This Week in Peterborough: 1937

polio

Young patients on polio frames at the Toronto Hospital for Sick Children, 1937.  (Image Source)

As we saw from the cartoon posted here a couple of days ago, 1937 was not viewed as kind to the people of Peterborough, or indeed of very many places at all.  And as the year drew towards its end, the bad news kept on coming.  Thus forewarned, read on for dread disease outbreaks, looming global war, drunk driving, and the like…

“Second only to cancer, infantile paralysis presents a problem which the Canadian Medical Association proposes to attack through nation-wide, long-range research.  More than 4,000 Canadians were afflicted in a five-months epidemic late this year.”

So wrote the Peterborough Examiner on December 29th, 1037.  The 1937 outbreak of infantile paralysis, better known as polio, raged from June to October.  The 4,000 cases, nation-wide, would later be surpassed by the 1952 and 1953 epidemics, but 1937 remains the worst year for polio in the history of Ontario; the province suffered 2500 cases, and 119 deaths.  During the height of the epidemic, workers at Toronto’s Hospital for Sick Children scrambled to build temporary wooden respirators to accommodate the number of cases flooding in.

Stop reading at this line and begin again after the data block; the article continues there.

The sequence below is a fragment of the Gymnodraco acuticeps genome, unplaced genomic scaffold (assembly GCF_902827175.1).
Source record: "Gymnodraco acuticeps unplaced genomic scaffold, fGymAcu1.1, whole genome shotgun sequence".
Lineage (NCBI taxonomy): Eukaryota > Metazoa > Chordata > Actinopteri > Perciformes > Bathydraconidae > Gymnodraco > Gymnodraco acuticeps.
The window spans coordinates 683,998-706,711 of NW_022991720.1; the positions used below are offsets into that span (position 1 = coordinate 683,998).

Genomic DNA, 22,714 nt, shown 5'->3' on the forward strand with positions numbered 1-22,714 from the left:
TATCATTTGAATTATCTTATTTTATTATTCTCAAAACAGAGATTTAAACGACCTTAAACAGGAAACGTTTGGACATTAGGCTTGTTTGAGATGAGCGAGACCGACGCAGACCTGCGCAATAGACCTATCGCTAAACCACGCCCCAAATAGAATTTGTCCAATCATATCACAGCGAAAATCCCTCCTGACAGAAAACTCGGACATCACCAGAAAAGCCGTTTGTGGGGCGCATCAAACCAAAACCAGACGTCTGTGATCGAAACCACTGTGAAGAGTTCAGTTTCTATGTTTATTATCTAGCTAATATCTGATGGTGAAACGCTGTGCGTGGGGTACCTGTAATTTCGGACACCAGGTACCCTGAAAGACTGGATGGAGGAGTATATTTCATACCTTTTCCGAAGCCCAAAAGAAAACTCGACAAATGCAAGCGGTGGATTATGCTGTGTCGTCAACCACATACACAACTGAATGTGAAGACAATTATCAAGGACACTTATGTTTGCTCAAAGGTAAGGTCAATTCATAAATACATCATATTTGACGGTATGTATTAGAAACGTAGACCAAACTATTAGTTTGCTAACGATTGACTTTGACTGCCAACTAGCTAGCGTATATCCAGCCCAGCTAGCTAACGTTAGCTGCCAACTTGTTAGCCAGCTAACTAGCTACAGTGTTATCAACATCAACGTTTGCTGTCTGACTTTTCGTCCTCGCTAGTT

Prior to the introduction of a vaccine in the 1950s, polio was a truly terrifying thing.  It attacked, primarily, the very young, leaving them paralyzed, encased in iron lungs to help them breathe, and facing a lifetime of walking only with the aid of splints and braces.  It is small wonder that, as the Examiner reported, the Canadian Medical Association rated polio a menace second only to cancer.

Polio, however, was not the only health worry for the people of Peterborough as 1937 drew to a close.  The December 31st Examiner reported 52 cases of scarlet fever in the city, 12 of those requiring hospitalization.  Fortunately, it was a mild strain of the disease, but the newspaper still recommended that any child showing symptoms “should be placed in bed… and isolated from others in the home.”

panay

The Panay sinks in the Yangtze after the attack on December 12th. (Image Source)

Those Peterborians looking for solace in events abroad would not have found it.  On December 12th, Japanese aircraft attacked and sank an American naval vessel, the U.S.S. Panay, in the Yangtze River as it helped to evacuate Westerners from the besieged Chinese city of Nanking (Japan had invaded China a few months previously).  The attack also damaged two Royal Navy vessels taking part in the evacuation.  An early outbreak of World War II was avoided when the Japanese government apologized, and paid an indemnity, for the incident.